Last month, EducPros and Prime organized an immersion program in NY and Boston for 20 French education executives from universities, engineering and business schools, and training organizations.

The 1-week program was an opportunity for the group to exchange with leaders from Ivy-League universities, Ed-tech startups as well as high tech companies to discuss how universities are being reinvented and how new technologies are transforming education.

According to Katharine Frase – VP & CTO at IBM Public Sector – “digitization is transforming education in the same way that it has transformed the media, retail, banking, and entertainment industries.” The rapid digitization of the education industry and the emergence of adaptive learning and cognitive systems are also happening in parallel. These concepts, as well as personalized classrooms will motivate and engage learners at all levels from  kindergarten students to PhD candidates.

The rise of the smart classroom and adaptive learning

Massive Open Online Courses (MOOCs) have made educational content widely available to anyone with an internet connection. Their publishers are also making the content more engaging and adaptive for classroom use, while mobile devices make it possible to learn anytime and anywhere. All of this digital education creates a tremendous amount of data about all aspects of teaching and learning. And it’s not only test scores, but also information about student behavior on digital learning platforms, attendance, and more.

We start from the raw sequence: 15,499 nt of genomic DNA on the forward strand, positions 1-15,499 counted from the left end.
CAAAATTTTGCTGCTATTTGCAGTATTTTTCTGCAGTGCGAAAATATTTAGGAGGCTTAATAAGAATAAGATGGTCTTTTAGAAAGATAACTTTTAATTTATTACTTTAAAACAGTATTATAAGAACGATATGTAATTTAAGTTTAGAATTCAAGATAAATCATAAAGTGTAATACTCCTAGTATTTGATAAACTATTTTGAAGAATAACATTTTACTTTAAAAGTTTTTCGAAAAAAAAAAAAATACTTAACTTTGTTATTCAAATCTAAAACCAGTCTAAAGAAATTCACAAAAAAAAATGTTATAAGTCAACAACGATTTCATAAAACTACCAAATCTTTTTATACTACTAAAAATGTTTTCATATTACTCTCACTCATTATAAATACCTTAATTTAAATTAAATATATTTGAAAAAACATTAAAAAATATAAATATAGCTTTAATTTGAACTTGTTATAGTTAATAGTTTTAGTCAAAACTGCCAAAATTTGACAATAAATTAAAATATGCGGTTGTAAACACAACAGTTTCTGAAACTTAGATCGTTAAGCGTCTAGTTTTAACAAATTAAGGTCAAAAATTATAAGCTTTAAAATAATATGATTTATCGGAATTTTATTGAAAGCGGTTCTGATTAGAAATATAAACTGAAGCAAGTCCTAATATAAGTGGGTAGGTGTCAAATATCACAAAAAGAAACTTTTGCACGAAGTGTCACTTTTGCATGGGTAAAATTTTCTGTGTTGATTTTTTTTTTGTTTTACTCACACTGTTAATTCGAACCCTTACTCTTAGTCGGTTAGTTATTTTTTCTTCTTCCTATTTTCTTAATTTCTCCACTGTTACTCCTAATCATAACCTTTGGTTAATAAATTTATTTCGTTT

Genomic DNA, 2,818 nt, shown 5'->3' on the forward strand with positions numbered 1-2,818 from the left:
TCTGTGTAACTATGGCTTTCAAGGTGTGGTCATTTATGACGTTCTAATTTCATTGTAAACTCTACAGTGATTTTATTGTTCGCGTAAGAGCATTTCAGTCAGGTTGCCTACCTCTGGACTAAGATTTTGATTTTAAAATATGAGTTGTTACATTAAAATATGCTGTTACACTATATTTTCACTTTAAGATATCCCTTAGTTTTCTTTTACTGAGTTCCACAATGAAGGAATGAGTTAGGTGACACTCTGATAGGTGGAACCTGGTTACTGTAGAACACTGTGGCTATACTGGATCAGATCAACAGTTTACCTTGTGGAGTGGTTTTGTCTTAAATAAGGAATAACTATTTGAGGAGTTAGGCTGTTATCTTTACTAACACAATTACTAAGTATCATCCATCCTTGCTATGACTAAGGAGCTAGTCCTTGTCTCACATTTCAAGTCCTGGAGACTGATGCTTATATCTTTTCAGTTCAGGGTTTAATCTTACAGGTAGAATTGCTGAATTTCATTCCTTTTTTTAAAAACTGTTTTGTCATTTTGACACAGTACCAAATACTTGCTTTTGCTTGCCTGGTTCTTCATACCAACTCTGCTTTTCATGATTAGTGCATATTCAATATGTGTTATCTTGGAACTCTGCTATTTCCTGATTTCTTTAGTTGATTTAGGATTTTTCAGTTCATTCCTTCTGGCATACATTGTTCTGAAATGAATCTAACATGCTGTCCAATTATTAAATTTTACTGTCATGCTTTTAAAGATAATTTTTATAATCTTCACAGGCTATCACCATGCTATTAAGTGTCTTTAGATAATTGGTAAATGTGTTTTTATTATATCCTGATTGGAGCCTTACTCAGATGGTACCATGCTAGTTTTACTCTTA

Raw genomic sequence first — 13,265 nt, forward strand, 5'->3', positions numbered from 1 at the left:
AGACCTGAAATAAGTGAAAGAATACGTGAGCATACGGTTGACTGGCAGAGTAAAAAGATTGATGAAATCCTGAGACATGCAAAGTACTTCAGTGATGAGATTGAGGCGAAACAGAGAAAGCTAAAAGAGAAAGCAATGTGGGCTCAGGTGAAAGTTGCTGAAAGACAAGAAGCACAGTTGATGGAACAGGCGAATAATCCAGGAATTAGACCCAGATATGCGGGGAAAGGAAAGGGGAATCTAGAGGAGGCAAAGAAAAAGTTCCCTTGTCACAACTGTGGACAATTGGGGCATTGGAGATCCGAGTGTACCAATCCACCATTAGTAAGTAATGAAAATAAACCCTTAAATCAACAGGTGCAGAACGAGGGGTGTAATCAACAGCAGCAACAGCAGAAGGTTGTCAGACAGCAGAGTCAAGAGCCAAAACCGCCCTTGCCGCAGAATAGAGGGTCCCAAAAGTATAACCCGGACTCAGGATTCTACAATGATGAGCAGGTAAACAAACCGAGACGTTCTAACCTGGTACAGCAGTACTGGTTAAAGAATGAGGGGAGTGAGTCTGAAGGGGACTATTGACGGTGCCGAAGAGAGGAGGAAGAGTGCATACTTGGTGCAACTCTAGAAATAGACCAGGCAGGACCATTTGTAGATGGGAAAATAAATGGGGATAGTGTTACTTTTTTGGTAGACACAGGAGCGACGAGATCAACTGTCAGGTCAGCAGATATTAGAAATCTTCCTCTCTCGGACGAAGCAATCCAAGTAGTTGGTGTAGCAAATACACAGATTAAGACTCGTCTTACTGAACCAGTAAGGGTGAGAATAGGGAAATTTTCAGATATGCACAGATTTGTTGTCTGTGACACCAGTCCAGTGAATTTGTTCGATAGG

With EdX – the massive open online course provider and online learning platform – teachers can now learn more about the students who enroll in their course by exploring their answers, initial assessments, surveys, and other questions that do not count toward the course grade. EdX Insights includes charts and reports of student performance on both graded and ungraded questions. EdX delivers about 500 free courses from numerous institutions, including MIT and Harvard and is now working with a division of wireless technology company Qualcomm to sort out the educator’s “mobile first” strategy. The two organizations hope to advance the capabilities of EdX’s massive open online course platform to work better on mobile devices.

Personalized learning is on the rise, and digitization makes it possible at scale. Knewton, an edtech startup founded in 2008 by Jose Ferreira, a former executive at Kaplan, Inc, has for mission to bring personalized learning to the world. Their engine analyzes student activity to recommend the best content and evaluate progress by:

  • Modeling and analyzing how different students learn.
  • Figuring out which materials and lessons are most effective
  • Empowering teachers with data about how students are performing